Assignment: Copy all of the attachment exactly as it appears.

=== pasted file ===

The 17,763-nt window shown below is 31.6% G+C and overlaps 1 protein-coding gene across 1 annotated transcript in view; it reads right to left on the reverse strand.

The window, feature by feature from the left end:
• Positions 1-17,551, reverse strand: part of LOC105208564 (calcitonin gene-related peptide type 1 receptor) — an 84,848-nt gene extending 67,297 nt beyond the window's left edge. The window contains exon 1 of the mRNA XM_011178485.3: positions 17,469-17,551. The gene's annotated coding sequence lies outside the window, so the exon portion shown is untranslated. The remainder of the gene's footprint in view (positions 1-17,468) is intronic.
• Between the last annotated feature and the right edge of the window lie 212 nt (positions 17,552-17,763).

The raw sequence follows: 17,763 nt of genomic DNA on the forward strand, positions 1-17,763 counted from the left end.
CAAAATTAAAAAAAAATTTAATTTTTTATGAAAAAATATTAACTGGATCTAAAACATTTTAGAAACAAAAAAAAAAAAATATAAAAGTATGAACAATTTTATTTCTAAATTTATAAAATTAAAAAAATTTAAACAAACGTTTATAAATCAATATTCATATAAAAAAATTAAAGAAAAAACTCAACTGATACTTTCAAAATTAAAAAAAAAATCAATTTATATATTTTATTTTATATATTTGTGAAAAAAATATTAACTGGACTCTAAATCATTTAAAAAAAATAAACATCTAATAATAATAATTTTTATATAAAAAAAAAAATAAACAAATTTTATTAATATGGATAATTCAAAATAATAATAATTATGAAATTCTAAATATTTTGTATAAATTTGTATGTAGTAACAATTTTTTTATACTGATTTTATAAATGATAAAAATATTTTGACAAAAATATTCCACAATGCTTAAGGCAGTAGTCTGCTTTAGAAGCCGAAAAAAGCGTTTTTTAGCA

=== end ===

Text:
The 17,763-nt window shown below is 31.6% G+C and overlaps 1 protein-coding gene across 1 annotated transcript in view; it reads right to left on the reverse strand.

The window, feature by feature from the left end:
• Positions 1-17,551, reverse strand: part of LOC105208564 (calcitonin gene-related peptide type 1 receptor) — an 84,848-nt gene extending 67,297 nt beyond the window's left edge. The window contains exon 1 of the mRNA XM_011178485.3: positions 17,469-17,551. The gene's annotated coding sequence lies outside the window, so the exon portion shown is untranslated. The remainder of the gene's footprint in view (positions 1-17,468) is intronic.
• Between the last annotated feature and the right edge of the window lie 212 nt (positions 17,552-17,763).

The raw sequence follows: 17,763 nt of genomic DNA on the forward strand, positions 1-17,763 counted from the left end.
CAAAATTAAAAAAAAATTTAATTTTTTATGAAAAAATATTAACTGGATCTAAAACATTTTAGAAACAAAAAAAAAAAAATATAAAAGTATGAACAATTTTATTTCTAAATTTATAAAATTAAAAAAATTTAAACAAACGTTTATAAATCAATATTCATATAAAAAAATTAAAGAAAAAACTCAACTGATACTTTCAAAATTAAAAAAAAAATCAATTTATATATTTTATTTTATATATTTGTGAAAAAAATATTAACTGGACTCTAAATCATTTAAAAAAAATAAACATCTAATAATAATAATTTTTATATAAAAAAAAAAATAAACAAATTTTATTAATATGGATAATTCAAAATAATAATAATTATGAAATTCTAAATATTTTGTATAAATTTGTATGTAGTAACAATTTTTTTATACTGATTTTATAAATGATAAAAATATTTTGACAAAAATATTCCACAATGCTTAAGGCAGTAGTCTGCTTTAGAAGCCGAAAAAAGCGTTTTTTAGCA